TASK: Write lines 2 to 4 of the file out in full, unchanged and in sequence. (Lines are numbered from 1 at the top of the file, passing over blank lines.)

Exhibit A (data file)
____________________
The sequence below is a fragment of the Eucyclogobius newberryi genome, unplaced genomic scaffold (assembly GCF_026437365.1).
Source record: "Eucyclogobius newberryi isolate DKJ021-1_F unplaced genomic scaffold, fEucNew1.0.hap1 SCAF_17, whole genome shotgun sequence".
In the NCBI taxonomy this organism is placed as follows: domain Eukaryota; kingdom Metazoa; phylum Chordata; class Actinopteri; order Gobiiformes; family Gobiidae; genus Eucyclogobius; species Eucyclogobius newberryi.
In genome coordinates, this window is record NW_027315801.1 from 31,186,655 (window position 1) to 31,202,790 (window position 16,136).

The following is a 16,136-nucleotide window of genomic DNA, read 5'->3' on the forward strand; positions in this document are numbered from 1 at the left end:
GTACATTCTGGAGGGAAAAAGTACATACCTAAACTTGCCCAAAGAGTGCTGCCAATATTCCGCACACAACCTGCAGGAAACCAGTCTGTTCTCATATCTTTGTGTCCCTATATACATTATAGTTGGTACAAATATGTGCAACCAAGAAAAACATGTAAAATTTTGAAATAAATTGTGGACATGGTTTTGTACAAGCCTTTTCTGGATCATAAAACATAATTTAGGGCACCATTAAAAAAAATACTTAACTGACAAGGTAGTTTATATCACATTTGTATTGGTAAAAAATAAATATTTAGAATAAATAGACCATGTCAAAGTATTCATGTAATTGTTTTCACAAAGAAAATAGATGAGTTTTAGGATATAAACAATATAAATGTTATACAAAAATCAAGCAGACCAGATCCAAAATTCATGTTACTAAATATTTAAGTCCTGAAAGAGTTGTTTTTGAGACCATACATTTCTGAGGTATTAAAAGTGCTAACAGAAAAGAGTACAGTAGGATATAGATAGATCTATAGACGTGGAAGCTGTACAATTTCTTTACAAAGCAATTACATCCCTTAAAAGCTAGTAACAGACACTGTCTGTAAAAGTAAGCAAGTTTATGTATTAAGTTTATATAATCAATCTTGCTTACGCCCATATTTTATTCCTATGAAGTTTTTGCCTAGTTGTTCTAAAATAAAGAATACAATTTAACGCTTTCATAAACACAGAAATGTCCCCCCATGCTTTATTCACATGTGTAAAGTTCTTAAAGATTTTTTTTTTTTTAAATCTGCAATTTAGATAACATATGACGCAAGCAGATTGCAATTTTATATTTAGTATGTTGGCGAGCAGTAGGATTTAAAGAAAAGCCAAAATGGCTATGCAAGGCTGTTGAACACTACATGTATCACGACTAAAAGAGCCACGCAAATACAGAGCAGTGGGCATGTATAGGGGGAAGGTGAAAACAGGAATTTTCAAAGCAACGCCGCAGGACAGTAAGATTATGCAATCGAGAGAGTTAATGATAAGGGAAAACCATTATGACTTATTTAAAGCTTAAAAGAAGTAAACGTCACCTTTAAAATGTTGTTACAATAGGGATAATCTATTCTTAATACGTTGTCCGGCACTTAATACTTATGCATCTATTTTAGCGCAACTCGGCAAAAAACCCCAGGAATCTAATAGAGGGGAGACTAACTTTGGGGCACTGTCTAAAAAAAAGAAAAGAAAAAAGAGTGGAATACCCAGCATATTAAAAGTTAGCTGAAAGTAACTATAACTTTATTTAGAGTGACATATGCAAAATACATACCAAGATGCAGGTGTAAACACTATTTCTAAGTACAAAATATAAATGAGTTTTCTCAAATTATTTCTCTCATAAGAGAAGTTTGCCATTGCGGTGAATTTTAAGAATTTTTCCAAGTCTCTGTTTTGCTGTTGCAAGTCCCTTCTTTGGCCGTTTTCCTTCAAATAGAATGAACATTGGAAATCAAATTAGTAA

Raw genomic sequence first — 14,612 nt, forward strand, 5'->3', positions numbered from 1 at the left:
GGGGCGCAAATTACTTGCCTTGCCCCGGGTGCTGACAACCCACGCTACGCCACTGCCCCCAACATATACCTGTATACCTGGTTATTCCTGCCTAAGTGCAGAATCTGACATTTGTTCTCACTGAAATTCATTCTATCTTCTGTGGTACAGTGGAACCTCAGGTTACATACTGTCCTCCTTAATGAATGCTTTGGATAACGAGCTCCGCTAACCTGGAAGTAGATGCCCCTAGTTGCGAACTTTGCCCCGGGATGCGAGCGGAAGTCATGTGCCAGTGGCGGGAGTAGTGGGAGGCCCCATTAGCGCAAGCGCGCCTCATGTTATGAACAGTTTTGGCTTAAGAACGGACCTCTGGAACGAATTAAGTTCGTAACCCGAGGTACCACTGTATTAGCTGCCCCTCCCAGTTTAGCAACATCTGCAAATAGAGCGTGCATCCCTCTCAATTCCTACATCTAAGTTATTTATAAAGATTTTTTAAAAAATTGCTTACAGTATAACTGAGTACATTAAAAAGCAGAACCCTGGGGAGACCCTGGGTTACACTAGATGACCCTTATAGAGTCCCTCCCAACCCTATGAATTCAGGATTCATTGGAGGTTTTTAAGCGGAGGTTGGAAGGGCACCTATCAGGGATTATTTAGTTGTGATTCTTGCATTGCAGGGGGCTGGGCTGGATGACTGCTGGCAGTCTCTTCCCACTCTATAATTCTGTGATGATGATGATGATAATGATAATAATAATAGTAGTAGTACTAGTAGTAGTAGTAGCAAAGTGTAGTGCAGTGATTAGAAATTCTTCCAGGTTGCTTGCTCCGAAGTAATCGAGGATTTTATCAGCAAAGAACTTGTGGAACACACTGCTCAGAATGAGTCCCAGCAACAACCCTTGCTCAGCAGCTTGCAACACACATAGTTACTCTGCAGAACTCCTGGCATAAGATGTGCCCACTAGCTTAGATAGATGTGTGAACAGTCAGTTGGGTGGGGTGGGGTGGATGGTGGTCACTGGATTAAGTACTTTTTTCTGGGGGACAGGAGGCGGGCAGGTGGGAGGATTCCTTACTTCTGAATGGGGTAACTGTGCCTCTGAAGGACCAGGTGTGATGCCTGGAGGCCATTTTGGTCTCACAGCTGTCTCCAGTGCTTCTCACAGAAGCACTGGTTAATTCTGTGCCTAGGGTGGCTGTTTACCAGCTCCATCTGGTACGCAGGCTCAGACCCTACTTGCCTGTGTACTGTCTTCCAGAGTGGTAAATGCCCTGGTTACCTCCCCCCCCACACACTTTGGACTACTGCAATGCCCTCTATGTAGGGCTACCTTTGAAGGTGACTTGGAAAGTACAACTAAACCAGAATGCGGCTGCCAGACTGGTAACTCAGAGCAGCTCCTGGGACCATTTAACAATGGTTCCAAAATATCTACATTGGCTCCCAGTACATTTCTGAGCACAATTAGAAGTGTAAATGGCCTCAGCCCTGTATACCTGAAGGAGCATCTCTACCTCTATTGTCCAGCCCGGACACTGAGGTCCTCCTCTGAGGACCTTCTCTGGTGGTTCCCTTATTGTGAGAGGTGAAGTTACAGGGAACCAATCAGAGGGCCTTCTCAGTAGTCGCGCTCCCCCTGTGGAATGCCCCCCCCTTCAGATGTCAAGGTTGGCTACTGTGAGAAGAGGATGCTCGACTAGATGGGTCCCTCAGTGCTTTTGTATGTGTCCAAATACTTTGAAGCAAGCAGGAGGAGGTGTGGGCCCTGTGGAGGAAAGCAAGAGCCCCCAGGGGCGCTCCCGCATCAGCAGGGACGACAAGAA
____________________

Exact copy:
Source record: "Eucyclogobius newberryi isolate DKJ021-1_F unplaced genomic scaffold, fEucNew1.0.hap1 SCAF_17, whole genome shotgun sequence".
In the NCBI taxonomy this organism is placed as follows: domain Eukaryota; kingdom Metazoa; phylum Chordata; class Actinopteri; order Gobiiformes; family Gobiidae; genus Eucyclogobius; species Eucyclogobius newberryi.
In genome coordinates, this window is record NW_027315801.1 from 31,186,655 (window position 1) to 31,202,790 (window position 16,136).